The book alleges: "At the peak of the dormitory and off-campus entertainment more than $10,000 cash changed hands to Katina for supplying the women. This does not include the hundreds of one dollar bills thrown at the dancers at each party by McGee, the recruits and players. Nor does it include the money paid to the women who had sex with the recruits afterward. So frequent were the escapades that Katina would later say, especially after the Cardinals won the 2012-2013 NCAA championship: 'I felt like I was part of the recruitment team. A lot of them players went to Louisville because of me.' "

McGee cuts down the net after the championship game of the Big East tournament. (AP)
McGee cuts down the net after the championship game of the Big East tournament. (AP)

The actions described in the book would appear to be both illegal and in violation of school and NCAA rules. If, as Powell alleges, players who were members of Louisville's championship team received impermissible benefits that were provided by a staff member, the Cardinals '13 title would seemingly be in jeopardy.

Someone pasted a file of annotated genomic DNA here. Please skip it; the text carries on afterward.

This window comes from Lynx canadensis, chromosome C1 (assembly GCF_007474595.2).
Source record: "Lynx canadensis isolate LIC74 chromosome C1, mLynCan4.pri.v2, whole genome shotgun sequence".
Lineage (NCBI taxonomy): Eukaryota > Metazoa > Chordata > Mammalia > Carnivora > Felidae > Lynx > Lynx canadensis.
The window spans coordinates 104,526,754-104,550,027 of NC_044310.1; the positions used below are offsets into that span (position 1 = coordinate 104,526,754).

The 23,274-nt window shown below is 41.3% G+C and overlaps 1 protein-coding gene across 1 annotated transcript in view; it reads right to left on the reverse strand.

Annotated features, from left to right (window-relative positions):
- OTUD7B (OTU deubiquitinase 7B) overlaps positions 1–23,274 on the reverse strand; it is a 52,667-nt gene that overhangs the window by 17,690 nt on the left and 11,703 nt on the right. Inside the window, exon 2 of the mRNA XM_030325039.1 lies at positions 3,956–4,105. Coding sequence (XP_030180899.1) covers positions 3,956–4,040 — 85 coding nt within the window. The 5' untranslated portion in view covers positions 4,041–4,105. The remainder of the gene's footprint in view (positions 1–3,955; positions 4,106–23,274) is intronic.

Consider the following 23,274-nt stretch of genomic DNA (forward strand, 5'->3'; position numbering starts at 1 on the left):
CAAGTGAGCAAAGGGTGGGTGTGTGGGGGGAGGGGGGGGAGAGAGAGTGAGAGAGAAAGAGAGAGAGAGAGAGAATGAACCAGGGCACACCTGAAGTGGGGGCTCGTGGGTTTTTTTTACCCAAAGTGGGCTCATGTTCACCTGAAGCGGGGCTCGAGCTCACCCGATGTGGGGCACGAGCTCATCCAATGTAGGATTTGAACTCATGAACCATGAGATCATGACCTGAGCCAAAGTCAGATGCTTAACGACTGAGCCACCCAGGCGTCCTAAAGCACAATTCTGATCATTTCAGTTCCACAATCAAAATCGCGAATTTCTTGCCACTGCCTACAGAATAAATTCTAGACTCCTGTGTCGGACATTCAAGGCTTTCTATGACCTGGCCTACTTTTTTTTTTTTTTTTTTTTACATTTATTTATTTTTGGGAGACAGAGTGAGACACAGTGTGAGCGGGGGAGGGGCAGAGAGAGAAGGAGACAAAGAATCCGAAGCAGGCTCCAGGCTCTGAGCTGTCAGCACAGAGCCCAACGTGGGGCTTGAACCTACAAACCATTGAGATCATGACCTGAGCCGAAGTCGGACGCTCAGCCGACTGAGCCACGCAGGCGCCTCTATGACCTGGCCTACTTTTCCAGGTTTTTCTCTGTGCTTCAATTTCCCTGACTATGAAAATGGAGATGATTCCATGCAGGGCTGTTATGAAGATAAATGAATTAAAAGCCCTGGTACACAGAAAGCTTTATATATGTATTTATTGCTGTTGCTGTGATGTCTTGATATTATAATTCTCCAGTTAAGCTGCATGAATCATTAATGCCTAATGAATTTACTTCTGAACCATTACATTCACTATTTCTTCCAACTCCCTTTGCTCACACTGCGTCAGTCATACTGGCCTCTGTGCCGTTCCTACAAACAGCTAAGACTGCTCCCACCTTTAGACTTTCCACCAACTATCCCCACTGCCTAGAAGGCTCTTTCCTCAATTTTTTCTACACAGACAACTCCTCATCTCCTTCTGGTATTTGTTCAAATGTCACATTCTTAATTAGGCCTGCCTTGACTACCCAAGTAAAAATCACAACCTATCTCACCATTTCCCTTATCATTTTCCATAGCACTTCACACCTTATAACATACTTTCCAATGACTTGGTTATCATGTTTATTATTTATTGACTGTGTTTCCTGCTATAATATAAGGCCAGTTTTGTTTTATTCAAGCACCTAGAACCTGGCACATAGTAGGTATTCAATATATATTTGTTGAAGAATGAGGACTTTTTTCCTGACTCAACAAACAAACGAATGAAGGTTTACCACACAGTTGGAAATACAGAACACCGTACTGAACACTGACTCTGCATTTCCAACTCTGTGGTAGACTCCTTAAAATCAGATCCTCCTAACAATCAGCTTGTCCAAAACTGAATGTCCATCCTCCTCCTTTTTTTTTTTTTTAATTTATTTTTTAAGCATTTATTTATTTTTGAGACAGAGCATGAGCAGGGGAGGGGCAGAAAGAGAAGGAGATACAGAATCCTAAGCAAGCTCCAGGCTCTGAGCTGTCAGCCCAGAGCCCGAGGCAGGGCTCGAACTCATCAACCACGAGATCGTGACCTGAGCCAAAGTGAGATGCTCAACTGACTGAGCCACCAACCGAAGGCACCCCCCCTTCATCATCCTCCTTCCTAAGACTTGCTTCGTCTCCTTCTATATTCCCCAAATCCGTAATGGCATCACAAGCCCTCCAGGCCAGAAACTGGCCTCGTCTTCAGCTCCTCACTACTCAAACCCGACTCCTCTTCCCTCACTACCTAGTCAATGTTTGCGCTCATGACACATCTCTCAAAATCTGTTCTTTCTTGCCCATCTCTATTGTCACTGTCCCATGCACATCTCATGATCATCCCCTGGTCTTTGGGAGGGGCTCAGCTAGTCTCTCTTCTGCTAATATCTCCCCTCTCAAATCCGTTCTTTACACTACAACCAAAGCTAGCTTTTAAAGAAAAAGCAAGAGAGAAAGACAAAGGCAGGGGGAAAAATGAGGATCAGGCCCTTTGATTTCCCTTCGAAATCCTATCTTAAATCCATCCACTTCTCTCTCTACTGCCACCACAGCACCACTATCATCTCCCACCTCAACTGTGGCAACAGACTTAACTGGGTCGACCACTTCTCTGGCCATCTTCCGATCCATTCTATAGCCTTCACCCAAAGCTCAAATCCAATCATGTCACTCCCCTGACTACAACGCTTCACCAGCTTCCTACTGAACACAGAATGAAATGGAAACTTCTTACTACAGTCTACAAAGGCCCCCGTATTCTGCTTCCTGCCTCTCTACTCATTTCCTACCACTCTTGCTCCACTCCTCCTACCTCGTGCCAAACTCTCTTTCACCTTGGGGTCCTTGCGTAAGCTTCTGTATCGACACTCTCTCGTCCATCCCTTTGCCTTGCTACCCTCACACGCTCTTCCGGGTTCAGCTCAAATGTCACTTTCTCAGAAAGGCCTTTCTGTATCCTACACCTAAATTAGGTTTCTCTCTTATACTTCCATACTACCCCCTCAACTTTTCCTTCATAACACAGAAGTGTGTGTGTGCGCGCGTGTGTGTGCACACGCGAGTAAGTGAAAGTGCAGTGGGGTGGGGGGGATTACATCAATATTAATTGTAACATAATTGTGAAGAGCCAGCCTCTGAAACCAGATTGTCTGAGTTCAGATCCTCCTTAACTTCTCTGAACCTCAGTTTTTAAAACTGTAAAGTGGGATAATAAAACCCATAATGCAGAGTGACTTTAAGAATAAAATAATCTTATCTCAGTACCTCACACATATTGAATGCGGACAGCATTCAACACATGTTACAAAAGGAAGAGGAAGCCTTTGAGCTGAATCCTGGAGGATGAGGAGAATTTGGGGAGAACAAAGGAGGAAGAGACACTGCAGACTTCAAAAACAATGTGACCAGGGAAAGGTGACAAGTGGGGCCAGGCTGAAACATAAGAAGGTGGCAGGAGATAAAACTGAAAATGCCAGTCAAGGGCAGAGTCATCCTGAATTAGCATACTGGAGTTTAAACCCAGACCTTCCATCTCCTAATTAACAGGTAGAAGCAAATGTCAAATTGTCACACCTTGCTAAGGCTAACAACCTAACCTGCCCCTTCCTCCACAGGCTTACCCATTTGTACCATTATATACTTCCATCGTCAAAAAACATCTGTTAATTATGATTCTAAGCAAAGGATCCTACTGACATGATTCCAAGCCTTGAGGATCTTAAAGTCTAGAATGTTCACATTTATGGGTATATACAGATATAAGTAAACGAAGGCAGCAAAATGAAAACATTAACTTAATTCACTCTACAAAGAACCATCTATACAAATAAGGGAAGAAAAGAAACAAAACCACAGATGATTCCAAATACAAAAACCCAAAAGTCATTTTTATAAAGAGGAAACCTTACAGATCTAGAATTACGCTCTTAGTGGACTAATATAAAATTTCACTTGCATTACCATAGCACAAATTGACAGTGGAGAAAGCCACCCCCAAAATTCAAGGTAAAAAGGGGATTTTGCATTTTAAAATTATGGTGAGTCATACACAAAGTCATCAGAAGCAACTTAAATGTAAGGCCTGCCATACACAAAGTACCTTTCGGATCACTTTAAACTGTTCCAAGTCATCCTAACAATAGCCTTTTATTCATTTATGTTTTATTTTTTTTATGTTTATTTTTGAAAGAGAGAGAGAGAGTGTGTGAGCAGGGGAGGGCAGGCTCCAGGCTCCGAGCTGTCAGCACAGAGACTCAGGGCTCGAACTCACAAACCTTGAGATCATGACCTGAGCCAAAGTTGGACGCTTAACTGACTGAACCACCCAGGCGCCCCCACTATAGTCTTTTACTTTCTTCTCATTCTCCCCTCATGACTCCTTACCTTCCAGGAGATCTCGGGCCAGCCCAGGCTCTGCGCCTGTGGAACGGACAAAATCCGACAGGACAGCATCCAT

Pitino was asked about that possibility Friday and said, "I'm not concerned about that. I don't think any of those players were involved on that basketball team. To my knowledge, anyway."

The book cites Powell's diaries and journals as sources for much of the information. The book contains a handwritten page from one journal listing 19 parties for U of L basketball, and/or former U of L star Terrence Williams.

In a release from IBJ, publisher Patricia Keiffner says Powell "has hundreds of text exchanges with [McGee] to set up her services as well as pictures of her girls with players and recruits."